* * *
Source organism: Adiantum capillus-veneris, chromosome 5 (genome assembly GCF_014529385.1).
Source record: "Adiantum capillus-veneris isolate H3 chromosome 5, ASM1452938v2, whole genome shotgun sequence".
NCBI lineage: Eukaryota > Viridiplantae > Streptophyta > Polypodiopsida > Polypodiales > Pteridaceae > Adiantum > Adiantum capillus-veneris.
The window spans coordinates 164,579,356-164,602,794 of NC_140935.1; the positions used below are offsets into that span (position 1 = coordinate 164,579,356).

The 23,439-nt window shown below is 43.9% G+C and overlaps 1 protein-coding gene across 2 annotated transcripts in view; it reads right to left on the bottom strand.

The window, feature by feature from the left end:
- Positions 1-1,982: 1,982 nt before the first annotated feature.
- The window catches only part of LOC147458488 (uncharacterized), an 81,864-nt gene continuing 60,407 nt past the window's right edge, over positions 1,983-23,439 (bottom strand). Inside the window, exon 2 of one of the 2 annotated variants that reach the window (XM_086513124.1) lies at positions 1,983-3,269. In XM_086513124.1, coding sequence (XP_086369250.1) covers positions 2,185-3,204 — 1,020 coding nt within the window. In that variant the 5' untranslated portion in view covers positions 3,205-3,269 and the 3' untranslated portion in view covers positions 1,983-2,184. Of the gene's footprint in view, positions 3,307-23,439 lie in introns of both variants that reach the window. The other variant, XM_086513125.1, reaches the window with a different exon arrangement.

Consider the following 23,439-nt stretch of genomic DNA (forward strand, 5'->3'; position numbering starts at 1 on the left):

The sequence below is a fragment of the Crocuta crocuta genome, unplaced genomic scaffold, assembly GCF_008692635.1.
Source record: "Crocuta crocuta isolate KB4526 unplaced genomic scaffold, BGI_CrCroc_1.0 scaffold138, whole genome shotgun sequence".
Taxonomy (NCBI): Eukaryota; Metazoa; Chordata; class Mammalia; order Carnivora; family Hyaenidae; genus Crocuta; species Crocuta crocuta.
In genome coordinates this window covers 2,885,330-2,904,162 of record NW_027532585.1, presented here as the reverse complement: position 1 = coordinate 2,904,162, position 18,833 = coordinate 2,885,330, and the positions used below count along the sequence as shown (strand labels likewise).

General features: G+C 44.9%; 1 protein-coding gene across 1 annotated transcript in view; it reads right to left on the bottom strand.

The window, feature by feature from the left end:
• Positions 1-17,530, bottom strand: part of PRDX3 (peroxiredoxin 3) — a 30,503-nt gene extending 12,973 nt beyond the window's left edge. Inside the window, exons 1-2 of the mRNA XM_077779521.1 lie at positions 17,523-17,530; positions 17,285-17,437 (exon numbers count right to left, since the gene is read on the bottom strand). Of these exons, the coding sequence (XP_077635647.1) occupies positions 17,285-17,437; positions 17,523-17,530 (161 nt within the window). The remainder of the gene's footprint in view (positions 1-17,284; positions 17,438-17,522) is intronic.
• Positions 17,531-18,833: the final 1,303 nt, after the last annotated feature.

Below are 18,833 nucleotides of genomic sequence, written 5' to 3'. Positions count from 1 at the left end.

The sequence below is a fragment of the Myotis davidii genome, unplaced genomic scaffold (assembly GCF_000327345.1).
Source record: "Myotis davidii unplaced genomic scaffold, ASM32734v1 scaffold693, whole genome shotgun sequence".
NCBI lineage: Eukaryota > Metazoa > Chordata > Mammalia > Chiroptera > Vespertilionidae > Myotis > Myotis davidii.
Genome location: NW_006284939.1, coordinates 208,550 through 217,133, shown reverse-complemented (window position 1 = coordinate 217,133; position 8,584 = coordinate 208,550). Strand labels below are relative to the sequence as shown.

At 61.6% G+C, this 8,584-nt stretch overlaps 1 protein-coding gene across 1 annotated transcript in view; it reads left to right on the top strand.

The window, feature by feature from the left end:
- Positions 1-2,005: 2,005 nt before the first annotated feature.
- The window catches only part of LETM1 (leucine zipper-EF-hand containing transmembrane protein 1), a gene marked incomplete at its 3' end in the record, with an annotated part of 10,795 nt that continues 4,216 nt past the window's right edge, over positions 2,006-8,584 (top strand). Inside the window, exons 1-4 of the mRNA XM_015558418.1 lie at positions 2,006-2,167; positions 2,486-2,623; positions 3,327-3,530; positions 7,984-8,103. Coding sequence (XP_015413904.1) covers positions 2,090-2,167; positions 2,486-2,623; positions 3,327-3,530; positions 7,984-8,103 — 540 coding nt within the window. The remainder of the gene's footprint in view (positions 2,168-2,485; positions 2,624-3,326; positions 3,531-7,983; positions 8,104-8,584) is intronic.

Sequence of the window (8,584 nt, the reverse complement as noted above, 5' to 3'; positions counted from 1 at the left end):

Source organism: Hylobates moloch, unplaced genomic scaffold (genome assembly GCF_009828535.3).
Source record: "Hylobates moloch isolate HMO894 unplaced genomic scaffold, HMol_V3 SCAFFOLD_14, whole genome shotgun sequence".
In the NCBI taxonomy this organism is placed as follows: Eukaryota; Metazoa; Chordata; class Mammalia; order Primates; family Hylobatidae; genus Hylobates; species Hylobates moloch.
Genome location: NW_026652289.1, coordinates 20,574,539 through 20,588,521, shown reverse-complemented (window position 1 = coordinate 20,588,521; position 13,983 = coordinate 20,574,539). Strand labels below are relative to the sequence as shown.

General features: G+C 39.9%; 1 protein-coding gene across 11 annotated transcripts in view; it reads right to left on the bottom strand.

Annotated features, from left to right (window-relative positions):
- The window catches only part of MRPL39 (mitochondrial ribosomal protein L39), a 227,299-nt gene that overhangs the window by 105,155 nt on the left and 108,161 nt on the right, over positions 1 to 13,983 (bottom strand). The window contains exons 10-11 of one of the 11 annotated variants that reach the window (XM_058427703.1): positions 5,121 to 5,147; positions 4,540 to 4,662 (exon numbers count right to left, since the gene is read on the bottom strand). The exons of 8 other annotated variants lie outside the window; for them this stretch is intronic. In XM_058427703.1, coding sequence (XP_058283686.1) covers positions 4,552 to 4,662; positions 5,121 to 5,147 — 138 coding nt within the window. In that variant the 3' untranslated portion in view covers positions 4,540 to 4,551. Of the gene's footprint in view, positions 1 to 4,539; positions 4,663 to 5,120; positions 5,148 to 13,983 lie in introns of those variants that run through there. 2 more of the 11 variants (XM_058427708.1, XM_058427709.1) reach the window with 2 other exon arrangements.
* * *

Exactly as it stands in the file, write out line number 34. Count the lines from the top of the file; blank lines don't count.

- The window catches only part of MRPL39 (mitochondrial ribosomal protein L39), a 227,299-nt gene that overhangs the window by 105,155 nt on the left and 108,161 nt on the right, over positions 1 to 13,983 (bottom strand). The window contains exons 10-11 of one of the 11 annotated variants that reach the window (XM_058427703.1): positions 5,121 to 5,147; positions 4,540 to 4,662 (exon numbers count right to left, since the gene is read on the bottom strand). The exons of 8 other annotated variants lie outside the window; for them this stretch is intronic. In XM_058427703.1, coding sequence (XP_058283686.1) covers positions 4,552 to 4,662; positions 5,121 to 5,147 — 138 coding nt within the window. In that variant the 3' untranslated portion in view covers positions 4,540 to 4,551. Of the gene's footprint in view, positions 1 to 4,539; positions 4,663 to 5,120; positions 5,148 to 13,983 lie in introns of those variants that run through there. 2 more of the 11 variants (XM_058427708.1, XM_058427709.1) reach the window with 2 other exon arrangements.